Multi-Organizational Letter Regarding AHRQ Report on Diagnostic Errors in the Emergency Department

WASHINGTON, D.C.--The American College of Emergency Physicians (ACEP) along with eight other medical organizations representing the specialty of emergency medicine in the United States have sent a letter to the leadership at the Agency for Healthcare Research and Quality (AHRQ) expressing our concerns about the systematic review by Dr. David Newman-Toker, et. al., entitled Diagnostic Errors in the Emergency Department: A Systematic Review.

This work was conducted through an Evidence-Based Practice Center as part of AHRQ’s Effective Health Care Program. After reviewing the executive summary and initial draft, we believe that the report makes misleading, incomplete, and erroneous conclusions from the literature reviewed and conveys a tone that inaccurately characterizes and unnecessarily disparages the practice of emergency medicine in the US.

The field of emergency medicine is continually evolving, in terms of the available diagnostic and clinical tools, practice standards, the staffing and physical environment of the EDs, and the training standards of emergency physicians worldwide. While most medical specialties have similar training in all Western or advanced nations, emergency medicine does not. In fact, neither of the countries analyzed, Spain and Switzerland, had emergency medicine residency training at the time of the research period. Whereas emergency medicine has existed in the U.S. for decades. Given the complex nature of emergency care, it stands to reason that the lack of proper training could lead to higher diagnostic miss rate.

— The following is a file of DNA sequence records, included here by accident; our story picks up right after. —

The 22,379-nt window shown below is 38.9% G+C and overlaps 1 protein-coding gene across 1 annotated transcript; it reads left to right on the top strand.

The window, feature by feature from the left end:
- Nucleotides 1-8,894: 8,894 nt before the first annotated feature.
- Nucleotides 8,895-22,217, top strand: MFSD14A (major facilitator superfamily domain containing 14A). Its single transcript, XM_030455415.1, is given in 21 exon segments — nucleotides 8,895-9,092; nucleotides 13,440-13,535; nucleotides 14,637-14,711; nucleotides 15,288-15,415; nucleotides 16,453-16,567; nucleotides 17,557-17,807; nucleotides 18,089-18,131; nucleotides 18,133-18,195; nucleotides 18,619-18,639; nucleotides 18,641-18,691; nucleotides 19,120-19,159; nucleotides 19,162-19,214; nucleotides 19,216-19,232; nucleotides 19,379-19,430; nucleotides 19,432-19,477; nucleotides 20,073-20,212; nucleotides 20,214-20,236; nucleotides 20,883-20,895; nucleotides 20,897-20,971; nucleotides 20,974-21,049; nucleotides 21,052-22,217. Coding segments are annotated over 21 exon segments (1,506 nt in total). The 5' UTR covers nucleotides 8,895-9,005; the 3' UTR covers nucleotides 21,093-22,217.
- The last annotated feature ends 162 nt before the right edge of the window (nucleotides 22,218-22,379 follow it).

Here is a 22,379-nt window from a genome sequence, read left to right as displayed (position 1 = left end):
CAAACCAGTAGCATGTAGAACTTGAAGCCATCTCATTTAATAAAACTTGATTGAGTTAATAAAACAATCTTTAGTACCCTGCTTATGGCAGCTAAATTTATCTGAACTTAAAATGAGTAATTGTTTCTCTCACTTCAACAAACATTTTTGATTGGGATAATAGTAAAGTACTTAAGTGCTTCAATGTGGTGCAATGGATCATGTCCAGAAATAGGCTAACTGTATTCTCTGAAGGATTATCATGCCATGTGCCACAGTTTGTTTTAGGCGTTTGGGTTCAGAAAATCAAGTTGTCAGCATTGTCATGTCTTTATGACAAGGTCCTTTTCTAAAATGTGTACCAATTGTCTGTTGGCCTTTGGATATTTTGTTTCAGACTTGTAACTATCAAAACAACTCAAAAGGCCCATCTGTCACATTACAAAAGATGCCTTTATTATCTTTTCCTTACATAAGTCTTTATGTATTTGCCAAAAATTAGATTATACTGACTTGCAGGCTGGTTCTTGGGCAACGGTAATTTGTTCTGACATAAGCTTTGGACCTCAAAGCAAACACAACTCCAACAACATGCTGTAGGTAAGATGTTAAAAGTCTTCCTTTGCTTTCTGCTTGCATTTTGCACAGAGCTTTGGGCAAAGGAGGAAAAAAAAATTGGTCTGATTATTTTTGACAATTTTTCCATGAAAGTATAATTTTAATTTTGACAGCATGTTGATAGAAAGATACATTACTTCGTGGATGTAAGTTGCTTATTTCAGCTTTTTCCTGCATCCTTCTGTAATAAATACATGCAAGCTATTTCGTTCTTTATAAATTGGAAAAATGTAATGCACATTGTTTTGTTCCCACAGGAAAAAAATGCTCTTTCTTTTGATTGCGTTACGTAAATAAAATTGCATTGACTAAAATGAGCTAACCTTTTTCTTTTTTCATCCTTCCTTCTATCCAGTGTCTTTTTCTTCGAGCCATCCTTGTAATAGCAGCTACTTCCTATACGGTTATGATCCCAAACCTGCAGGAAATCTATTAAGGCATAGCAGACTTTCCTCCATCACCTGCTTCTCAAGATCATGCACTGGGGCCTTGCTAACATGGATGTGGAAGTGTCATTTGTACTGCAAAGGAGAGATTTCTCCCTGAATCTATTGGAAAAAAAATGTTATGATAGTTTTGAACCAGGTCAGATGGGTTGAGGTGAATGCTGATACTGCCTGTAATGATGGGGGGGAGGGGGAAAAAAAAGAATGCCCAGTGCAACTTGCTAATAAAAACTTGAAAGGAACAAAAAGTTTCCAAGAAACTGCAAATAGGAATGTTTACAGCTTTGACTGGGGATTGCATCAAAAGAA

As with all medical specialties, there is room for improvement in the diagnostic accuracy of emergency care. All of us who practice emergency medicine are committed to improving care and reducing diagnostic error, and we appreciate the commitment and attention AHRQ has given to health and safety. As we’ve learned from the COVID pandemic, there is no replacement for access to high-quality emergency care and greater harm can result when patients are afraid to come to the emergency department and delay their critical diagnoses. It is with patients in mind that we submitted our concerns regarding this report.

The American College of Emergency Physicians (ACEP) is the national medical society representing emergency medicine. Through continuing education, research, public education, and advocacy, ACEP advances emergency care on behalf of its 40,000 emergency physician members, and the more than 150 million people they treat on an annual basis. For more information, visit www.acep.org and www.emergencyphysicians.org

Contact: Steve Arnoff | sarnoff@acep.org | Twitter @EmergencyDocs